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Register.com: Baidu Can’t Sue Us for Negligence. Its In Our Contract.

March 22, 2010baidu, Domain Registrars, Domaining, Domainnamewire, lawsuits, Register.comComments Off on Register.com: Baidu Can’t Sue Us for Negligence. Its In Our Contract.

Domain name registrar argues that you can’t sue it for negligence because it’s in the TOS.

What happens if you register a domain name at Register.com and then Register.com screws up? Tough luck.

That’s the message the company is sending by asking a court to dismiss a lawsuit Baidu brought against it for handing over the keys to its account to a criminal.

In a motion to dismiss (pdf), Register.com’s representatives write:

Asserting a laundry list of inflammatory claims, Baidu seeks to hold Register liable for the January 11, 2010 cyber-attack, which appears to have originated from unknown criminals who also targeted sites such as Twitter, and which resulted in a brief interruption of service on Baidu’s Web site, baidu.com. But Baidu fails to inform the Court that when it registered its domain name through Register more than a decade ago, it expressly agreed to waive any future claims against Register for precisely the kind of service interruptions that form the basis of this lawsuit. Indeed, in numerous provisions of the parties’ contract, Baidu agreed that it would not and could not bring the very claims it now attempts to assert.

This seems like it’s on shaky grounds. Register.com didn’t just mess up, it really f’d up. It’s almost unbelievable.

If I park in a parking garage, I know the ticket says the garage isn’t responsible for theft. But if the garage operator hands a crow bar to a thief to break into my car, I can hold the operator responsible.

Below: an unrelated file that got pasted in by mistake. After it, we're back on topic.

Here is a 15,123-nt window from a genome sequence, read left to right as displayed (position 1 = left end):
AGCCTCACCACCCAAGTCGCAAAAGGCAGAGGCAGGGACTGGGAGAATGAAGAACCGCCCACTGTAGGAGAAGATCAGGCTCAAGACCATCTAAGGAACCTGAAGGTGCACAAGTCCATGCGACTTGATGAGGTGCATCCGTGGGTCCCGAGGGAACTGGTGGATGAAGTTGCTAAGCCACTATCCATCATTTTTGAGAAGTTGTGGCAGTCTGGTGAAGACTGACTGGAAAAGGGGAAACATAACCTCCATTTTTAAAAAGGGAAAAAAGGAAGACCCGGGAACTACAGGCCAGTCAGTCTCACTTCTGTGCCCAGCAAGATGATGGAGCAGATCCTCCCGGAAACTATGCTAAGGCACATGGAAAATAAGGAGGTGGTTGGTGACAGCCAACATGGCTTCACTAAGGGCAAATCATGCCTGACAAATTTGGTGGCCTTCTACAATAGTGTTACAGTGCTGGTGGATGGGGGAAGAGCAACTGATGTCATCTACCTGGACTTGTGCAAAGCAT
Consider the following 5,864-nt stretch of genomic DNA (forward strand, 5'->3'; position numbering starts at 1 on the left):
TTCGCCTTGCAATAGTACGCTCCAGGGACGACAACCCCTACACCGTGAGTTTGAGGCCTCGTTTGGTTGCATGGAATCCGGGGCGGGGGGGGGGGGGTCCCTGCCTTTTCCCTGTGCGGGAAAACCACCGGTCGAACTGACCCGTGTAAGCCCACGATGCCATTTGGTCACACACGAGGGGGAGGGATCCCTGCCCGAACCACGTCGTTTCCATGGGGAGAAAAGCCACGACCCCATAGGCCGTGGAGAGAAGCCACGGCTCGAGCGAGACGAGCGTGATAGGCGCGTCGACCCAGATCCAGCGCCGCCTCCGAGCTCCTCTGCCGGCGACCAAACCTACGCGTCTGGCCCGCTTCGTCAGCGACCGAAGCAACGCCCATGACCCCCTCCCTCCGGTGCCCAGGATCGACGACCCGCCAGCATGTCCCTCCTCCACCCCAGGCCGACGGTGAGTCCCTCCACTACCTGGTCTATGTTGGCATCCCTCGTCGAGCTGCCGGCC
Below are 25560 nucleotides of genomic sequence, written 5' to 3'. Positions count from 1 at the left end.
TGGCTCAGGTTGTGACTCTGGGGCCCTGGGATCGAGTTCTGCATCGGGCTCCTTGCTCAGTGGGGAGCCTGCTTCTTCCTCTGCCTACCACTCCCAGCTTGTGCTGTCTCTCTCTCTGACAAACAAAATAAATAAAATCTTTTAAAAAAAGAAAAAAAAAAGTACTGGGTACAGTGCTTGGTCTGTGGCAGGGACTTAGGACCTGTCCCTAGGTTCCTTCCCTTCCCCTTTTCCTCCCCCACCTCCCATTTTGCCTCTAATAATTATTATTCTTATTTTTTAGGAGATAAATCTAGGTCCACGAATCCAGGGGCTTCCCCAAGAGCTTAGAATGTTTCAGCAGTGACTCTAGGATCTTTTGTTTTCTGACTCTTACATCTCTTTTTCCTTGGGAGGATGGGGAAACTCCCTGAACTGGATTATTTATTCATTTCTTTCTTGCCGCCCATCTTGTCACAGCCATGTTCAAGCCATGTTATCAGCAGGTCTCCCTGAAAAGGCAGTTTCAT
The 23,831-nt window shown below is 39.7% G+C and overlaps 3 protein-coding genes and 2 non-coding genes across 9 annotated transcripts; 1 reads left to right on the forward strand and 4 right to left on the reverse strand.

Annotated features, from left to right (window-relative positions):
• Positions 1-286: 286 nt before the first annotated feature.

But Register.com claims its mistake was nominal:

In terms of the criminal attack, then, Baidu’s allegations boil down to the core of what actually happened here: a customer service agent mistakenly verified a customer by failing to confirm that the correct security code was provided back by the requester. But that is not an allegation of gross negligence; at best, it is simple mistake or ordinary negligence.

You should re-read what happened and decide for yourself.

Register.com also suggests that Baidu filed the complaint in part because Google had suggested it was moving out of China at the time. (See footnote 9 in the Motion to Dismiss).


© DomainNameWire.com 2009.

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How Baidu Got Hacked by the Iranian Cyber Army

February 24, 2010baidu, Domain Registrars, Domaining, Domainnamewire, Register.comComments Off on How Baidu Got Hacked by the Iranian Cyber Army

Court documents show how imposter allegedly duped Register.com into handing over access to Baidu.com.

Last month visitors to Baidu.com were redirected to a page stating that the site had been hacked by the Iranian Cyber Army.

Baidu later sued Register.com for allegedly allowing a security intrusion that enabled the hackers to change the name servers for Baidu.com. But the original lawsuit redacted the essential facts about how the hackers got control of Baidu’s account at Register.com. Now an unredacted copy of the lawsuit is available (pdf).

What it alleges is stunning. Here’s how Baidu alleges the hacker got access to one of the world’s most popular web sites domain name account in under an hour:

1. Hacker starts online chat session with Register.com representative, claiming to be an agent of Baidu.

2. Register.com representative asks hacker to provide verification information. Hacker provides invalid information, but Register.com goes ahead and e-mails a security code to the email address it has on file for Baidu anyway.

3. The hacker doesn’t have access to that e-mail address, so he/she relays a bogus security code to the Register.com representative via chat. Baidu claims the representative didn’t bother to compare the code to the actual one.